I cannot find my way to Nazareth.
I have had enough of this. Thy will is death,
And this unholy quiet is thy peace.
Thy will be done; and let discussion cease.

Much about Winters metaphysical and religious beliefs concerning Christianity, at least during his middle age, are disclosed in these four dry, simple lines. This is not a great poem, but it is an important one for those who wish to understand more fully Winters’s religious views. I find the poem chilling, with its stark declaration that some supernatural being’s will “is death” and that its offer of peace is constituted by an “unholy quiet,” which we can probably take to mean the simple annihilation of all life of any sort, physical, mental, or spiritual. (Ancillary questions to consider: 1) Does Winters mean that the supernatural being’s “primary” will, or perhaps its “only” will, is death? 2) Does “thy peace” allude to the angel’s proclamation of “peace on earth” at Christ’s nativity?) Yet these lines also contain ideas, indefinite as they are, that can seem congenial to believers in various specific religions, including Christianity, particularly the use of “thy,” which suggests that Winters believed in, however tentatively, a personal divine being of some sort (a very strange sort indeed, as you will find if you go on to study Winters in greater depth).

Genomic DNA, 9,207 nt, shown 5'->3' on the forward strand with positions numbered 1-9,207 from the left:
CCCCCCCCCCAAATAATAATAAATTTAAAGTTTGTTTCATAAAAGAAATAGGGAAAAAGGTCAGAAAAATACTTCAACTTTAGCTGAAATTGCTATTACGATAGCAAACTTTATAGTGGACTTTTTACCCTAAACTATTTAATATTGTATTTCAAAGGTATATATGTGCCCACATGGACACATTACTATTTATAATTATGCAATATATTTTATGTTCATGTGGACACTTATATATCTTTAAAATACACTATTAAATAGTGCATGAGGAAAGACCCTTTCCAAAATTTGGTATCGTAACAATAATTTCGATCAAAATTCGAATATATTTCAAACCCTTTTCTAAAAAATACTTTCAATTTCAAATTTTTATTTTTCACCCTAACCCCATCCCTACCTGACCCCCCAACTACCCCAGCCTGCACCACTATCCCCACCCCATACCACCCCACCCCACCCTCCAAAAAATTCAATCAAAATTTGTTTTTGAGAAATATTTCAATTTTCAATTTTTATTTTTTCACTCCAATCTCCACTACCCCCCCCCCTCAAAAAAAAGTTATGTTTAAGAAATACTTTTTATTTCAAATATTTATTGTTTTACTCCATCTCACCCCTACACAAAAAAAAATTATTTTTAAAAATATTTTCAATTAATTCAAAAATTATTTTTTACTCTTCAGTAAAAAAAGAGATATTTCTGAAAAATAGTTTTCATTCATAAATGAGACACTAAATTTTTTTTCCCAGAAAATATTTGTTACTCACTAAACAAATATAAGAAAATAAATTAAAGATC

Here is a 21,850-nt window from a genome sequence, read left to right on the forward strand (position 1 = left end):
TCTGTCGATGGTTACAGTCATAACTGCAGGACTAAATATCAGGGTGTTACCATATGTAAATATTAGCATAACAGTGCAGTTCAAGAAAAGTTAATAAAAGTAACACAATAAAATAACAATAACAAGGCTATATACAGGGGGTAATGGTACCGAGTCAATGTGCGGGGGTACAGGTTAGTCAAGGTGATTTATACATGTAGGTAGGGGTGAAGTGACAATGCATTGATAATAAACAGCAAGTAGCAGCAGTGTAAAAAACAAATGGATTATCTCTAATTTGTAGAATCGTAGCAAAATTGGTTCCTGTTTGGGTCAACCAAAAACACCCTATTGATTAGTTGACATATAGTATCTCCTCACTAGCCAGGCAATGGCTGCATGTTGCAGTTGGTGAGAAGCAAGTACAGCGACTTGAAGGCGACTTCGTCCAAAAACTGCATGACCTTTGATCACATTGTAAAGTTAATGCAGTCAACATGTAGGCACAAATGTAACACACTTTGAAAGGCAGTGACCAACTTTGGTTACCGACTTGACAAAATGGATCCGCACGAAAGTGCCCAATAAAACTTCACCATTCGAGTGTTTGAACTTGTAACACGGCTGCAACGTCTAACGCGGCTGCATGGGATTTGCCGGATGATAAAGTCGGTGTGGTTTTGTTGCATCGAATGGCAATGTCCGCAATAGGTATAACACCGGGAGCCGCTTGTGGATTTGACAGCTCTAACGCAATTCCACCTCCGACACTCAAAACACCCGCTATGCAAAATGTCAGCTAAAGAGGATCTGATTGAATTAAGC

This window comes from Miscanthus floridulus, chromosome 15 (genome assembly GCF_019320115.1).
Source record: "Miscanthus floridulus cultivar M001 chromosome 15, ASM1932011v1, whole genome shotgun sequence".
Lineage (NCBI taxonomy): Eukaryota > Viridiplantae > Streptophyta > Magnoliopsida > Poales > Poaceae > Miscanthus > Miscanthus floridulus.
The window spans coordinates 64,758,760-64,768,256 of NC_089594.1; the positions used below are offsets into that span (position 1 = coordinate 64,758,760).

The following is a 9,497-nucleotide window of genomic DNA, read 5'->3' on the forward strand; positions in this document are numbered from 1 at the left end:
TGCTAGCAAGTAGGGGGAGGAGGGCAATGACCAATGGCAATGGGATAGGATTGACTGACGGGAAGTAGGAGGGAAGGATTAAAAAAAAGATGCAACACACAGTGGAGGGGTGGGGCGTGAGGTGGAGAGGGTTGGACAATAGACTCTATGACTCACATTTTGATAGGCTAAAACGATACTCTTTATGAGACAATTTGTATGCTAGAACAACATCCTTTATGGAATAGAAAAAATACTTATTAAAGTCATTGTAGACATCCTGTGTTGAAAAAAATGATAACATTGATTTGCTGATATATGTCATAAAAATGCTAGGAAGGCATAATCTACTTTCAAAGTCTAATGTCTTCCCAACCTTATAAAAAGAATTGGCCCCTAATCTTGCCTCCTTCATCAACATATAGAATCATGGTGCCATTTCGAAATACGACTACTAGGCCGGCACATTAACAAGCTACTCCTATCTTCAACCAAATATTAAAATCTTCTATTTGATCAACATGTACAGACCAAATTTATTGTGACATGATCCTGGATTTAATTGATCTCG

Notably, the second half of the last line sounds distinctly unlike Winters -- to wish that discussion would cease. As for me, I am most happy to see discussion on the nature of ultimate reality continue on right to my own last end, however frustrated I have been that all the discussion I have read and heard so far has failed, in my judgment, to lead to any firm rational conclusions that engender in me a sense of peaceful near-certainty -- or even semi-confidence. We can only can guess at the full motive behind Winters’s frustration as articulated in this final clause and the first clause of the second line. Yet from my many years of reading Winters, these two clauses appear to convey a sense of vexation that he could not find his way to Christian faith (“to Nazareth”). This suggests, as some of his prose comments also suggest, that he would have liked to have found, and perhaps even tried to find, a way to believe in the Christian faith. Having once been a Christian, I have felt similarly vexed in other ways, as one who though he had found Nazareth but discovered in time that the place is an inscrutable mystery in the Galilean desert.

That first line suggests to me, only very slightly, that Winters almost came to judge Christianity to be true, but that he couldn’t confirm it to his satisfaction. In my case, I once was satisfied of its truth but became unsatisfied and now no longer believe Christianity to be true and have left the faith. If I were to have written this poem, my first line would have read: “I know there is no Nazareth to find” (note that I keep to iambic pentameter). For me, who once believed and still is attracted to Christian belief in some of its aspects, that is just about as frustrating an experience as that which Winters seems to have had.